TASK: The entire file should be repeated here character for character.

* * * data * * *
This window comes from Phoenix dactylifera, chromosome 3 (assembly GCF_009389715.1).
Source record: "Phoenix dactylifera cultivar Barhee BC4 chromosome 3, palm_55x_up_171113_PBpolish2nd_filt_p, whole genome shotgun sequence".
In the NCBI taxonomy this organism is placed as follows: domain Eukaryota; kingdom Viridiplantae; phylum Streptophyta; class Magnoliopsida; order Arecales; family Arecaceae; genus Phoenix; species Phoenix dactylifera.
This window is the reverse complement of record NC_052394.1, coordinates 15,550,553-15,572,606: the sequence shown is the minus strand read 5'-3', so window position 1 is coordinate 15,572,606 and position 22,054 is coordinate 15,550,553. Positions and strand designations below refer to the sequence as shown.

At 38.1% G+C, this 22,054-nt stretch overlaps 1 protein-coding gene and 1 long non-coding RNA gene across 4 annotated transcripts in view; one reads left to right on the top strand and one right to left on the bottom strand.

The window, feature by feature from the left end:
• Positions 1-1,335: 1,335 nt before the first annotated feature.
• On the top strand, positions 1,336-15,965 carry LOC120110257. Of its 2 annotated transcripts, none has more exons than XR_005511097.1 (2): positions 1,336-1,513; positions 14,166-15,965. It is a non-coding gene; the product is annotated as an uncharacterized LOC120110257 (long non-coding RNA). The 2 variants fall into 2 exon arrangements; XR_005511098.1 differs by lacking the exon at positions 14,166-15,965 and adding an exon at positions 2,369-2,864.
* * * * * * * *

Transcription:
This window comes from Phoenix dactylifera, chromosome 3 (assembly GCF_009389715.1).
Source record: "Phoenix dactylifera cultivar Barhee BC4 chromosome 3, palm_55x_up_171113_PBpolish2nd_filt_p, whole genome shotgun sequence".
In the NCBI taxonomy this organism is placed as follows: domain Eukaryota; kingdom Viridiplantae; phylum Streptophyta; class Magnoliopsida; order Arecales; family Arecaceae; genus Phoenix; species Phoenix dactylifera.
This window is the reverse complement of record NC_052394.1, coordinates 15,550,553-15,572,606: the sequence shown is the minus strand read 5'-3', so window position 1 is coordinate 15,572,606 and position 22,054 is coordinate 15,550,553. Positions and strand designations below refer to the sequence as shown.

At 38.1% G+C, this 22,054-nt stretch overlaps 1 protein-coding gene and 1 long non-coding RNA gene across 4 annotated transcripts in view; one reads left to right on the top strand and one right to left on the bottom strand.

The window, feature by feature from the left end:
• Positions 1-1,335: 1,335 nt before the first annotated feature.
• On the top strand, positions 1,336-15,965 carry LOC120110257. Of its 2 annotated transcripts, none has more exons than XR_005511097.1 (2): positions 1,336-1,513; positions 14,166-15,965. It is a non-coding gene; the product is annotated as an uncharacterized LOC120110257 (long non-coding RNA). The 2 variants fall into 2 exon arrangements; XR_005511098.1 differs by lacking the exon at positions 14,166-15,965 and adding an exon at positions 2,369-2,864.